Some residential property investors appear to be cashing up to put their money into commercial property, particularly in Auckland

Some residential property investors appear to be cashing up to put their money into commercial property, particularly in Auckland
This two level building with a sushi restaurant downstairs and apartment above in the heart of Takapuna sold for $1.195m.

Sales may be slowing at most residential property auctions but there was an air of buoyancy at Bayleys' latest commercial property auction held at the company's Viaduct Harbour auction rooms in Auckland on May 15.

There were 14 properties on the Order of Sale, most of them small to medium sized properties that would likely appeal to private investors and a good sized crowd turned up for the event.

One of the properties had been sold prior to the auction and two others were withdrawn from sale, leaving 11 to go under the hammer.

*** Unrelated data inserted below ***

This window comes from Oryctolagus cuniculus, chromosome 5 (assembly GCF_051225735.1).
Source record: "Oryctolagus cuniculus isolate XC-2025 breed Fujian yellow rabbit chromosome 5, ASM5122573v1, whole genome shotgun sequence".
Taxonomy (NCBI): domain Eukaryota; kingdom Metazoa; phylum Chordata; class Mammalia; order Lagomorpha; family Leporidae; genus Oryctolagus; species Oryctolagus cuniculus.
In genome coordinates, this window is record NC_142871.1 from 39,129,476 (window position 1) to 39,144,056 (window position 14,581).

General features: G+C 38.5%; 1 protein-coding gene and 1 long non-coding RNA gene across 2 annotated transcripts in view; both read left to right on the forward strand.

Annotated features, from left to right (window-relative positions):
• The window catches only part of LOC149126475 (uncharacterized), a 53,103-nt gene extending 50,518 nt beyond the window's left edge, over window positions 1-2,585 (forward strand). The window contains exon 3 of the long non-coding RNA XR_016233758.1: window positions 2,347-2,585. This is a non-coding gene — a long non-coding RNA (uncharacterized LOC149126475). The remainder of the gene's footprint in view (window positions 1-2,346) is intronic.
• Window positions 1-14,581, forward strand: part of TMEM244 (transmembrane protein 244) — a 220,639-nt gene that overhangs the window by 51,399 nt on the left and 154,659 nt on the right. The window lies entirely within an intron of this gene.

There was competitive bidding on most of the offerings and by the end of the auction seven had sold under the hammer and four were passed in.

So of the 14 properties that were on the Order of Sale, sales were achieved on eight, giving an overall sales clearance rate of 57%.

A conditional offer was signed on one of the passed-in properties shortly after the auction.

Prices ranged from $930,000 for a vacant warehouse/office with car parking at Penrose, to $4.25 million for a 5374 square metre development site in Botany Downs.

The net yields ranged from 5.41% for a 175 square metre retail premises with a 50 square metre outdoor terrace in Albany that was leased to Japanese restaurant Daikoku, to 6.01% for three small industrial units on separate titles in the Wairau Valley.

There is some anecdotal evidence emerging of residential property investors starting to bail out of the residential market in Auckland, where prices have been largely flat for the last three years and yields remain persistently low.

Many are finding the net yields of around 5-6% offered by some smaller commercial properties more attractive, and some are believed to be cashing up their residential portfolios and putting the money into commercial properties instead.